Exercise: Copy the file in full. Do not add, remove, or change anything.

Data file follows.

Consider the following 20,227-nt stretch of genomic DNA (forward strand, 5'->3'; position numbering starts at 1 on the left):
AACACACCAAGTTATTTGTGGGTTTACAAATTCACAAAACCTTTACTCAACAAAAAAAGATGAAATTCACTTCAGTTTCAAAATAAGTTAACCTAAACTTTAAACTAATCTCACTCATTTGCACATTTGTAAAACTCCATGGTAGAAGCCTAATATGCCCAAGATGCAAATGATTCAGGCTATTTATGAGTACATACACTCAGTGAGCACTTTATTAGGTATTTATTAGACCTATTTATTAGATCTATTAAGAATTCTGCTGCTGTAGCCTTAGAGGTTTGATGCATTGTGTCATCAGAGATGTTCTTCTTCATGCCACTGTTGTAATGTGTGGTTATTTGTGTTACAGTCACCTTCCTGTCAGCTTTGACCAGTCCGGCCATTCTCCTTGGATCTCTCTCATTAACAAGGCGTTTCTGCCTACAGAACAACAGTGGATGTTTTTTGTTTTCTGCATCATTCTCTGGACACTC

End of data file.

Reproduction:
Consider the following 20,227-nt stretch of genomic DNA (forward strand, 5'->3'; position numbering starts at 1 on the left):
AACACACCAAGTTATTTGTGGGTTTACAAATTCACAAAACCTTTACTCAACAAAAAAAGATGAAATTCACTTCAGTTTCAAAATAAGTTAACCTAAACTTTAAACTAATCTCACTCATTTGCACATTTGTAAAACTCCATGGTAGAAGCCTAATATGCCCAAGATGCAAATGATTCAGGCTATTTATGAGTACATACACTCAGTGAGCACTTTATTAGGTATTTATTAGACCTATTTATTAGATCTATTAAGAATTCTGCTGCTGTAGCCTTAGAGGTTTGATGCATTGTGTCATCAGAGATGTTCTTCTTCATGCCACTGTTGTAATGTGTGGTTATTTGTGTTACAGTCACCTTCCTGTCAGCTTTGACCAGTCCGGCCATTCTCCTTGGATCTCTCTCATTAACAAGGCGTTTCTGCCTACAGAACAACAGTGGATGTTTTTTGTTTTCTGCATCATTCTCTGGACACTC